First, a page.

In one study, the average TSH value for patients whose symptoms did not improve with therapy was 4.6 mIU/L.17 An explanation for the lack of effect in this group may be that the TSH values for these patients were in the high-normal range. Also, because most subclinical hypothyroid patients have no symptoms, it is difficult to ascertain symptomatic improvement. Though it is possible to conclude that levothyroxine therapy has a limited role in this group, it is important to also consider the suggestive evidence that untreated subclinical hypothyroidism may lead to increased morbidity and mortality.

References

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  2. Raza SA, Mahmood N. Subclinical hypothyroidism: controversies to consensus. Indian J Endocrinol Metab. 2013;17(suppl 3):S636–S642. doi:10.4103/2230-8210.123555
  3. Huber G, Staub JJ, Meier C, et al. Prospective study of the spontaneous course of subclinical hypothyroidism: prognostic value of thyrotropin, thyroid reserve, and thyroid antibodies. J Clin Endocrinol Metab. 2002;87(7):3221–3226. doi:10.1210/jcem.87.7.8678
  4. Diez JJ, Iglesias P, Burman KD. Spontaneous normalization of thyrotropin concentrations in patients with subclinical hypothyroidism. J Clin Endocrinol Metab. 2005;90(7):4124–4127. doi:10.1210/jc.2005-0375
  5. Vanderpump MP, Tunbridge WM, French JM, et al. The incidence of thyroid disorders in the community: a twenty-year follow-up of the Whickham survey. Clin Endocrinol (Oxf). 1995;43(1):55–68. pmid:7641412
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  7. Cooper DS, Biondi B. Subclinical thyroid disease. Lancet. 2012;379(9821):1142–1154. doi:10.1016/S0140-6736(11)60276-6
  8. Canaris GJ, Manowitz NR, Mayor G, Ridgway EC. The Colorado thyroid disease prevalence study. Arch Intern Med. 2000; 160(4):526–534. pmid:10695693
  9. Hennessey JV, Klein I, Woeber KA, Cobin R, Garber JR. Aggressive case finding: a clinical strategy for the documentation of thyroid dysfunction. Ann Intern Med. 2015; 163(4):311–312. doi:10.7326/M15-0762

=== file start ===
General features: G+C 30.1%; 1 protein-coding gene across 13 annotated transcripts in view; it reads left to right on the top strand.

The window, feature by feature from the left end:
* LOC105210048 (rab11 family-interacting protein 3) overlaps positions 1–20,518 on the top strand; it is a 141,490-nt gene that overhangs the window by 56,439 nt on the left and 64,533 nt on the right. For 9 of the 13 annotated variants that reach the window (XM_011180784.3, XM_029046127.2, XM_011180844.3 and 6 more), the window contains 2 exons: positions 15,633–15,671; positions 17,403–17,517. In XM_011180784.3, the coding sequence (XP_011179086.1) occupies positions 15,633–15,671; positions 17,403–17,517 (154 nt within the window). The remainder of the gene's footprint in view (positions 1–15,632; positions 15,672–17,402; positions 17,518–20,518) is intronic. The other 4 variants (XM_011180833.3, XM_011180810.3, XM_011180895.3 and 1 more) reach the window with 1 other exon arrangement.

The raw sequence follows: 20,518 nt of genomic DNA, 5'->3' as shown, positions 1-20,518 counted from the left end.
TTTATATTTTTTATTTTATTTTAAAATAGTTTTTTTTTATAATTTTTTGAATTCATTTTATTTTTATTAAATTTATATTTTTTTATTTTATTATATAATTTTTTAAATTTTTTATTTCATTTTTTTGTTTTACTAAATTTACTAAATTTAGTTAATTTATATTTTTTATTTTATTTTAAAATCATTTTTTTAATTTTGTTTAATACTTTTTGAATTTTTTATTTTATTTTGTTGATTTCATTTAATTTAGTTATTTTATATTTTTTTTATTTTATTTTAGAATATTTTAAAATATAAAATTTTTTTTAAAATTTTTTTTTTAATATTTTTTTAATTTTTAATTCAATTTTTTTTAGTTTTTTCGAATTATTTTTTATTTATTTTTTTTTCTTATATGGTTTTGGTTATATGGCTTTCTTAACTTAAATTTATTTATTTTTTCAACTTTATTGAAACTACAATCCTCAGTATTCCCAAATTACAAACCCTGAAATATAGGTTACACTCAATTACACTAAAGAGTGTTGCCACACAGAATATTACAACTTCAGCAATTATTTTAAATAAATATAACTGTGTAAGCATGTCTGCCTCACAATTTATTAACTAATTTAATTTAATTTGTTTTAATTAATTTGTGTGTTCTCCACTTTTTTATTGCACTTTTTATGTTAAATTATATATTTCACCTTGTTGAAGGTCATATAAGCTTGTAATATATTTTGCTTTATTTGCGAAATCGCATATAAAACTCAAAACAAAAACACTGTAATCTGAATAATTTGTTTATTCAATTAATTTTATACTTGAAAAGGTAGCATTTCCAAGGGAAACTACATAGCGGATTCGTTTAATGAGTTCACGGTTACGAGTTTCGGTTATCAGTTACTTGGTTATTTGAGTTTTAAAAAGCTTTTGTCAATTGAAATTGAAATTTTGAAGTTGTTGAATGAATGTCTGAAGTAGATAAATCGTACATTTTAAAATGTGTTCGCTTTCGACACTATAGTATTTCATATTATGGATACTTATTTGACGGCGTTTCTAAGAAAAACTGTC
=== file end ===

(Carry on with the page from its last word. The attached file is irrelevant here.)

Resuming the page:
10. Rugge JB, Bougatsos C, Chou R. Screening and treatment of thyroid dysfunction: an evidence review for the U.S. Preventive Services Task Force. Ann Intern Med. 2015;162(1):35–45. doi:10.7326/M14-1456
  11. Ladenson PW, Singer PA, Ain KB, et al. American Thyroid Association guidelines for detection of thyroid dysfunction. Arch Intern Med. 2000;160(11):1573–1575. pmid:10847249
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  13. Jorde R, Waterloo K, Storhaug H, Nyrnes A, Sundsfjord J, Jenssen TG. Neuropsychological function and symptoms in subjects with subclinical hypothyroidism and the effect of thyroxine treatment. J Clin Endocrinol Metab. 2006;91(1):145–153. doi:10.1210/jc.2005-1775
  14. Joffe RT, Pearce EN, Hennessey JV, Ryan JJ, Stern RA. Subclinical hypothyroidism, mood, and cognition in older adults: a review. Int J Geriatr Psychiatry. 2013; 28(2):111–118. doi:10.1002/gps.3796
  15. Cooper DS, Halpern R, Wood LC, Levin AA, Ridgway EC. L-thyroxine therapy in subclinical hypothyroidism. A double-blind, placebo controlled trial. Ann Intern Med. 1984; 101(1):18–24. pmid:6428290
  16. Nystrom E, Caidahl K, Fager G, Wikkelso C, Lundberg PA, Lindstedt G. A double-blind cross-over 12-month study of L-thyroxine treatment of women with ‘subclinical’ hypothyroidism. Clin Endocrinol (Oxf). 1988;29(1):63–75. pmid:3073880
  17. Monzani F, Del Guerra P, Caraccio N, et al. Subclinical hypothyroidism: neurobehavioral features and beneficial effect of L-thyroxine treatment. Clin Investig. 1993;71(5):367–371. pmid:8508006

 

 

This article was originally published in the Cleveland Clinic Journal of Medicine.